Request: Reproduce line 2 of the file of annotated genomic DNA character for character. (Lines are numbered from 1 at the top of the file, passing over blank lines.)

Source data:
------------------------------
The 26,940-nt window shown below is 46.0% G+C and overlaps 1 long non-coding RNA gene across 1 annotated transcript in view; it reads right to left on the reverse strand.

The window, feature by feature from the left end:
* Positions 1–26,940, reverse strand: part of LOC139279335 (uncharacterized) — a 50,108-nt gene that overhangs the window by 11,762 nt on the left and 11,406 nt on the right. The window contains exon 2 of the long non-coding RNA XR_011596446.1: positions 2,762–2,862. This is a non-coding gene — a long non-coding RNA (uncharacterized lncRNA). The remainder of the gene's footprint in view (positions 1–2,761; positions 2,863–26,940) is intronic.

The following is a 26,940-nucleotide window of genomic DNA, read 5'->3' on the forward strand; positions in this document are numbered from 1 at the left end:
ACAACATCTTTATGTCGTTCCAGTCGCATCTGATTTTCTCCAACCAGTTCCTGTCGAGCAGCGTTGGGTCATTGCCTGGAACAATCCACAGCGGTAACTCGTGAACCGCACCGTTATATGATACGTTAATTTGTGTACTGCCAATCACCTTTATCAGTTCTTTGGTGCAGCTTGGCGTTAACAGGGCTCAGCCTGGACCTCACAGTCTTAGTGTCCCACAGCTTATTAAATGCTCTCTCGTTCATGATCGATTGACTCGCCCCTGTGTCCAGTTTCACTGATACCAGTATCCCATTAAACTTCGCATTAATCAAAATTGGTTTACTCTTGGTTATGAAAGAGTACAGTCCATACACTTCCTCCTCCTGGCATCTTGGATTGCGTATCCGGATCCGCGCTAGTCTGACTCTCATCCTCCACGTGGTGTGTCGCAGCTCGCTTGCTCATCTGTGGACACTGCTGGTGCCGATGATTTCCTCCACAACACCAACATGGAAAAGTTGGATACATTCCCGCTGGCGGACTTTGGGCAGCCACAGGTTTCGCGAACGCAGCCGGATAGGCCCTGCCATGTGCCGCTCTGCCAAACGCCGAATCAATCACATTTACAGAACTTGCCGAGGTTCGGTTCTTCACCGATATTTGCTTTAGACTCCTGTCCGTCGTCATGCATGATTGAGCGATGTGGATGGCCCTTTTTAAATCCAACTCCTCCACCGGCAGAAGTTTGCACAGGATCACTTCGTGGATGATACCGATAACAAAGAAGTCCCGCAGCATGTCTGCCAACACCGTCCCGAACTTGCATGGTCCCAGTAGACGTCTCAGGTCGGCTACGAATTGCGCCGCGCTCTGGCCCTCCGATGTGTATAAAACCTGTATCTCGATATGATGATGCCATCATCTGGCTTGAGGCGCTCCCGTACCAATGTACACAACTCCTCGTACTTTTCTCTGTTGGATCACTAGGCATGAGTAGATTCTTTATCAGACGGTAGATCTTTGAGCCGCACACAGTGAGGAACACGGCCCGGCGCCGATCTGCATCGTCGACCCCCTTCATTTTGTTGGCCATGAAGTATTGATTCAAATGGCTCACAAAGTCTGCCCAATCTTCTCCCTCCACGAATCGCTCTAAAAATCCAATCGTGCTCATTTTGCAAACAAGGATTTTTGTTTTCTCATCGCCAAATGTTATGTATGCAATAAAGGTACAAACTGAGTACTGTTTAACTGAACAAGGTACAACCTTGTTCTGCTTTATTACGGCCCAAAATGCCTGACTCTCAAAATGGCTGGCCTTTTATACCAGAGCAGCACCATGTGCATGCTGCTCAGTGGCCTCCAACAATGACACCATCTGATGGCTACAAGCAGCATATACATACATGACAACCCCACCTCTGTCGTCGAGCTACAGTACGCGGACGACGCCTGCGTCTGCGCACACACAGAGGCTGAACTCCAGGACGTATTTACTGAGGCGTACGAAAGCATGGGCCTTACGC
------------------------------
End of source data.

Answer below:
The window, feature by feature from the left end: